November is Transgender Awareness Month and I thought it might be useful to address some topics around key debates and concerns in trans issues. I shall be sharing on my YouTube channel, where there will be an an accompanying video to this post, and on all my other social media sites.

One issue that frequently arises is backlash after a poorly presented program, film, or article on trans people and trans lives, hits the public sphere. Sadly it is quite rare that the media gift us with positive and affirming stories of transgender people.

When I first started sharing my story of my gender transition, I was very keen to work with the media to help raise awareness and reach out to other people struggling with gender issues. However, I find myself having to say no more and more because I have done things that did not come out how I hoped or was told they would and it’s disappointing. I’m also sick of seeing articles and documentaries that patronise us or sensationalise our stories. I feel for other Trans people that, like me, want to help only to find that the message conveyed is not the one they intended.

I’m having to be strict now, all l care about is helping other Trans people, yes l want to increase awareness and understanding but for the benefit of Trans people, not for the amusement of the general public

I do not believe in boycotting all media as a response to bad press, I feel that’s cutting our noses off to spite our face and just creates a stalemate between us. Instead we need a dialogue, you are still learning about us, our lives and our language, you will get it wrong and that’s OK, but what’s not OK is not apologising when you get it wrong or not listening to us and continuing to get it wrong. There are many of us who do want to tell you our stories but you need to first stop, drop what you think you know and instead really listen to us.

Here are my ten tips on what it will be helpful to bear in mind when working with us.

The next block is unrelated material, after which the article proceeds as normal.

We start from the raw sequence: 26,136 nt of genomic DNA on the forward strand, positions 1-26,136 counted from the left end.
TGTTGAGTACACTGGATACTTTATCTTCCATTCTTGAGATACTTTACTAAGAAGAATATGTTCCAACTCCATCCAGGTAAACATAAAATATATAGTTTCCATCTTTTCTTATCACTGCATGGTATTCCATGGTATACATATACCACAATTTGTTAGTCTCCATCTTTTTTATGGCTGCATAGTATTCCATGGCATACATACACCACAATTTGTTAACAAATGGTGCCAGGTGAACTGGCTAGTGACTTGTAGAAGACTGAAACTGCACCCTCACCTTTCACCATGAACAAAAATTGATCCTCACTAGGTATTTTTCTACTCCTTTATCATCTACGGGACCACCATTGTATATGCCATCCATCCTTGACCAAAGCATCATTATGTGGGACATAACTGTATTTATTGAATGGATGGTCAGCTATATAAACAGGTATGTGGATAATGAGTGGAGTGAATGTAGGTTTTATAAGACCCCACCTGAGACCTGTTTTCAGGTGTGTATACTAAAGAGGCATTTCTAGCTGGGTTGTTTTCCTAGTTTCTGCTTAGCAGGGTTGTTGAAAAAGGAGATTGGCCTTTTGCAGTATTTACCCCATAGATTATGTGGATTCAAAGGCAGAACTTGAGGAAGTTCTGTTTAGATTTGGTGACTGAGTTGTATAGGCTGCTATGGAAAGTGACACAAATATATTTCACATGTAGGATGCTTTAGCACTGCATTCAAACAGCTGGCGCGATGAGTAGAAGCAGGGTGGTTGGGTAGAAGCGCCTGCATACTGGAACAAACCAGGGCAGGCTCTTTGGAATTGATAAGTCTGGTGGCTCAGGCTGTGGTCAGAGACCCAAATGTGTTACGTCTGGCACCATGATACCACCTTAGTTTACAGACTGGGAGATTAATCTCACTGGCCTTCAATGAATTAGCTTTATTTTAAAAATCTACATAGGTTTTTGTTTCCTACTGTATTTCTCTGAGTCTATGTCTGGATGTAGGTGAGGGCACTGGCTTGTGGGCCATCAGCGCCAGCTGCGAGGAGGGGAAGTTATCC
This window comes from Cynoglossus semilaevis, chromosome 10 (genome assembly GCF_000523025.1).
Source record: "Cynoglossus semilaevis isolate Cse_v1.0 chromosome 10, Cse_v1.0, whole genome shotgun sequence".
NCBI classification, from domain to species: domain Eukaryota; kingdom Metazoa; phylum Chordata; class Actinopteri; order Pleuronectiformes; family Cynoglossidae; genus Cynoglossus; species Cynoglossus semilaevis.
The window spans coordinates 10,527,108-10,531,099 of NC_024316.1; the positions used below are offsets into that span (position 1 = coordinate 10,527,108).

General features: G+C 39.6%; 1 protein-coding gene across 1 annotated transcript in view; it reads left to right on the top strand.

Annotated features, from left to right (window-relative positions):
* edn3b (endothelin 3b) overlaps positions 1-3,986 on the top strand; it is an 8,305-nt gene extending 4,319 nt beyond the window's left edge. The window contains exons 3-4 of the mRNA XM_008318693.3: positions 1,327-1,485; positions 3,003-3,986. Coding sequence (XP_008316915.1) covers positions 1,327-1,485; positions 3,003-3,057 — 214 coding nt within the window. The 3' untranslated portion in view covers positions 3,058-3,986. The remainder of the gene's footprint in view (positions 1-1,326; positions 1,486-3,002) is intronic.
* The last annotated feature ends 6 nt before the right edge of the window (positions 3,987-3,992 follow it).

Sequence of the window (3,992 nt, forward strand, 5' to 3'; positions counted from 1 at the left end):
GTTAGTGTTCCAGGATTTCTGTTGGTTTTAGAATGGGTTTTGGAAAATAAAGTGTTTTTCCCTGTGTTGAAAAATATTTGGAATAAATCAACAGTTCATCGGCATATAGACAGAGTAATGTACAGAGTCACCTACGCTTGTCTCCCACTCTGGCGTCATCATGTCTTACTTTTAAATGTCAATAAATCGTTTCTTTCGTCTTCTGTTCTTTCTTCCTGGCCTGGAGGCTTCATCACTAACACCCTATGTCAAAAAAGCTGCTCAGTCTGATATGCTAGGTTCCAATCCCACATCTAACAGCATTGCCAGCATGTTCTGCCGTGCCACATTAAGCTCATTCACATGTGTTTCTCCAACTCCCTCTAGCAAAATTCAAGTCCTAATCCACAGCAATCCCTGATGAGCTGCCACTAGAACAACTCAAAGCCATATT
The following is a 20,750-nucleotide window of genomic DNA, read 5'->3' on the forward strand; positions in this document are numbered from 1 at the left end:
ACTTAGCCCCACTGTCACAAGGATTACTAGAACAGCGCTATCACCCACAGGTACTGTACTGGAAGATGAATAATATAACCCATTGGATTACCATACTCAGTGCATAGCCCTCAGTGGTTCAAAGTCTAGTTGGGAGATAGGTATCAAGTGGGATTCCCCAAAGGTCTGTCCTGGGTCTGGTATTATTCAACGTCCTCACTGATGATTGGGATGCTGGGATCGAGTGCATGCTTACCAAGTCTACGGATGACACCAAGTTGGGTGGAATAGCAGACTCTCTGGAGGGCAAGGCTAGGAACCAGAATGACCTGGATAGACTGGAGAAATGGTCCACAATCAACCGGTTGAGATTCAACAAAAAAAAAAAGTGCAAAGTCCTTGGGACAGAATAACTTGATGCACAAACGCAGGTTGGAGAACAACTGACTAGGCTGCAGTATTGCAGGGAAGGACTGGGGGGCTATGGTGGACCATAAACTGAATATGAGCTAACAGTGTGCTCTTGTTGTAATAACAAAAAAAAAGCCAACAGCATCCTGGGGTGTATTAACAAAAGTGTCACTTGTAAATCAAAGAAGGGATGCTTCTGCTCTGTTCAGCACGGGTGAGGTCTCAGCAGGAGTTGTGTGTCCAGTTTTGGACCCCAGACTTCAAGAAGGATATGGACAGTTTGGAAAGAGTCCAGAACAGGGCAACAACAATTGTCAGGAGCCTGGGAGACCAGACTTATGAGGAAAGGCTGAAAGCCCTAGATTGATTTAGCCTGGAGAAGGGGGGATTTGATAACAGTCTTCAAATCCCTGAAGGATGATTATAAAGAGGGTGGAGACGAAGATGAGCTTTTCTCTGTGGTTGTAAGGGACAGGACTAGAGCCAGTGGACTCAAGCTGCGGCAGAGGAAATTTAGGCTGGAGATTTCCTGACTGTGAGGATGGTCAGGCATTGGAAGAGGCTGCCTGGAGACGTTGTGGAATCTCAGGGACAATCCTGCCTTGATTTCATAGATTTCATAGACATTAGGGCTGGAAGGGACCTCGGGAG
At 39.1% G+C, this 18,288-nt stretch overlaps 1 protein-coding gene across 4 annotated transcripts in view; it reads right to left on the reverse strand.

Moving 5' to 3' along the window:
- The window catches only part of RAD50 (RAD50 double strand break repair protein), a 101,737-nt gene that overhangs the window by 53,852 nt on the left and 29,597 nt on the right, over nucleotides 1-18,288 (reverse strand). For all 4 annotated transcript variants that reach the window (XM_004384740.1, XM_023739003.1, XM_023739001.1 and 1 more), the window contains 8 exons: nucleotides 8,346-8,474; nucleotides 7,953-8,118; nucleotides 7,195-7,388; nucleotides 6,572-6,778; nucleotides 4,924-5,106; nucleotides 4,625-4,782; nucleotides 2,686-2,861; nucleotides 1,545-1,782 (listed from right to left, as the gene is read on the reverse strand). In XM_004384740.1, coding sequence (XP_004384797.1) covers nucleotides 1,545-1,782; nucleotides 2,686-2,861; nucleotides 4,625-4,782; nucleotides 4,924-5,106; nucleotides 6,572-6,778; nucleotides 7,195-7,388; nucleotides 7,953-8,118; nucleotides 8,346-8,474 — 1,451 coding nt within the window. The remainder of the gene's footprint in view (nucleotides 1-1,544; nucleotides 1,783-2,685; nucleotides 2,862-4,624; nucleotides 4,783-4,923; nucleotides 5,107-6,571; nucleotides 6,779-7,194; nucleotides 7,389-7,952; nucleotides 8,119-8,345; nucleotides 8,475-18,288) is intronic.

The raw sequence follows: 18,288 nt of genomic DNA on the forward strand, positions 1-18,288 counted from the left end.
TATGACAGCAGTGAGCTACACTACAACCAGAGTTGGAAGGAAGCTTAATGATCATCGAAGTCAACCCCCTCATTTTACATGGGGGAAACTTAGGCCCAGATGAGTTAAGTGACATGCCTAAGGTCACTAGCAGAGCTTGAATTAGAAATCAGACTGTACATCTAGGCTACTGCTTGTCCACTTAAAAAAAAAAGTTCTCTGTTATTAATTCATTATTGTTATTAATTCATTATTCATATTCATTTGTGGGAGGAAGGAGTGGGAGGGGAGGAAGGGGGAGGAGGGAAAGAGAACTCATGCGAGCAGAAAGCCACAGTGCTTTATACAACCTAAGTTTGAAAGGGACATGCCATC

1. Only trans people know how to tell trans stories
  • I do not think the media can tell accurate stories or create accurate films and documentaries without the input of trans people, I believe it is vital that a production team member is trans or that the team relies heavily on the advice of trans people in the creative process.
  • Make sure to do research, talk to the wider trans community and consult with experts such as Trans Media Watch
  1. Stop generalising
  • Remember the Trans person or Trans people you are filming or writing about, are just a small sample of a vast population. We all are very different people, came to realise we were Trans in different ways and live our lives very differently so please do not generalise to all trans people.
  1. Don’t focus on surgery as defining us
  • Don’t focus on hormones and surgery as defining our gender, these changes reflect our gender, they do not create it
  1. Be aware of your preconceptions
  • Think of your impact on our lives. The way u portray us effects the way we feel about ourselves and the way society feels about us
  • Check your perception of us before filming does it actually match with what we are telling you?
  • Stop projecting your ideas about what you think it is like to be us onto what we are saying, instead bracket your ideas and listen to what we are telling you
  • Ensure your whole production team is singing from the same hymn sheet. I am sure that most producers mean well with their questions but the way it’s edited can completely change the message as can the choice of lighting, the voice over and the music. They all convey a message and too often it takes away from the trans person reasons for taking part in the first place and then misrepresents us